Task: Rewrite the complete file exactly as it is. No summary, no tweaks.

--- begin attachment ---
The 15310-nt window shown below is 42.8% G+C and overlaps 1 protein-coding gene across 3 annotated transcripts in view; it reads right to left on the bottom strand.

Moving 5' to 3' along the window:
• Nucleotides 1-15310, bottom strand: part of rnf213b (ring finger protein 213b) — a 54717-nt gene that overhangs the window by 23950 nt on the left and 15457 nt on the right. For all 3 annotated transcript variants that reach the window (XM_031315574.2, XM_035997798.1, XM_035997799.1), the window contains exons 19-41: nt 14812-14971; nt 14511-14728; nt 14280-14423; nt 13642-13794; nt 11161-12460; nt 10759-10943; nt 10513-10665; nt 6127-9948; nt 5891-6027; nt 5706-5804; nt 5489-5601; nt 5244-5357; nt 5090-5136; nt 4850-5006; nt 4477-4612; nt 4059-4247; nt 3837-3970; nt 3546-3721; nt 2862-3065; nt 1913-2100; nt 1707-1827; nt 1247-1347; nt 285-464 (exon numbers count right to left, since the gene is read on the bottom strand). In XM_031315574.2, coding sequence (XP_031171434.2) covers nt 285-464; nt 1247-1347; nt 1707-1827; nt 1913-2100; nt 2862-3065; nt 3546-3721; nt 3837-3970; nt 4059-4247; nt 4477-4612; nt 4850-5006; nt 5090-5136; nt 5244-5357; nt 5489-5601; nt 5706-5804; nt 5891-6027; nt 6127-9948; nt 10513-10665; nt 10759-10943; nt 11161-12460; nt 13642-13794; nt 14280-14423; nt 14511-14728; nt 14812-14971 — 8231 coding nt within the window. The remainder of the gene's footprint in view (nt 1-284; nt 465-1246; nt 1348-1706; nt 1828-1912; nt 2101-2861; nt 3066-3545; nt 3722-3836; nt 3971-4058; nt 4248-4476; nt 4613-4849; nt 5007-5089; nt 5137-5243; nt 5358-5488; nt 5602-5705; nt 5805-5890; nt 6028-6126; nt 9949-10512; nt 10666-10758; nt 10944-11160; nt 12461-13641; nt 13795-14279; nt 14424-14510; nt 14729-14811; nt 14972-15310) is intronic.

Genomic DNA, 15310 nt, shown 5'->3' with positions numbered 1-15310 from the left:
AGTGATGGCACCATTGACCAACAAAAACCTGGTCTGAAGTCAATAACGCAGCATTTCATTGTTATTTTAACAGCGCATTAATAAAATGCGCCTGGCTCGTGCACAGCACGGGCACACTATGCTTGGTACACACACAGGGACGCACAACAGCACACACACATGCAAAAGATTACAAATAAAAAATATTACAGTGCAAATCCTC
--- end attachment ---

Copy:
The 15310-nt window shown below is 42.8% G+C and overlaps 1 protein-coding gene across 3 annotated transcripts in view; it reads right to left on the bottom strand.

Moving 5' to 3' along the window:
• Nucleotides 1-15310, bottom strand: part of rnf213b (ring finger protein 213b) — a 54717-nt gene that overhangs the window by 23950 nt on the left and 15457 nt on the right. For all 3 annotated transcript variants that reach the window (XM_031315574.2, XM_035997798.1, XM_035997799.1), the window contains exons 19-41: nt 14812-14971; nt 14511-14728; nt 14280-14423; nt 13642-13794; nt 11161-12460; nt 10759-10943; nt 10513-10665; nt 6127-9948; nt 5891-6027; nt 5706-5804; nt 5489-5601; nt 5244-5357; nt 5090-5136; nt 4850-5006; nt 4477-4612; nt 4059-4247; nt 3837-3970; nt 3546-3721; nt 2862-3065; nt 1913-2100; nt 1707-1827; nt 1247-1347; nt 285-464 (exon numbers count right to left, since the gene is read on the bottom strand). In XM_031315574.2, coding sequence (XP_031171434.2) covers nt 285-464; nt 1247-1347; nt 1707-1827; nt 1913-2100; nt 2862-3065; nt 3546-3721; nt 3837-3970; nt 4059-4247; nt 4477-4612; nt 4850-5006; nt 5090-5136; nt 5244-5357; nt 5489-5601; nt 5706-5804; nt 5891-6027; nt 6127-9948; nt 10513-10665; nt 10759-10943; nt 11161-12460; nt 13642-13794; nt 14280-14423; nt 14511-14728; nt 14812-14971 — 8231 coding nt within the window. The remainder of the gene's footprint in view (nt 1-284; nt 465-1246; nt 1348-1706; nt 1828-1912; nt 2101-2861; nt 3066-3545; nt 3722-3836; nt 3971-4058; nt 4248-4476; nt 4613-4849; nt 5007-5089; nt 5137-5243; nt 5358-5488; nt 5602-5705; nt 5805-5890; nt 6028-6126; nt 9949-10512; nt 10666-10758; nt 10944-11160; nt 12461-13641; nt 13795-14279; nt 14424-14510; nt 14729-14811; nt 14972-15310) is intronic.

Genomic DNA, 15310 nt, shown 5'->3' with positions numbered 1-15310 from the left:
AGTGATGGCACCATTGACCAACAAAAACCTGGTCTGAAGTCAATAACGCAGCATTTCATTGTTATTTTAACAGCGCATTAATAAAATGCGCCTGGCTCGTGCACAGCACGGGCACACTATGCTTGGTACACACACAGGGACGCACAACAGCACACACACATGCAAAAGATTACAAATAAAAAATATTACAGTGCAAATCCTC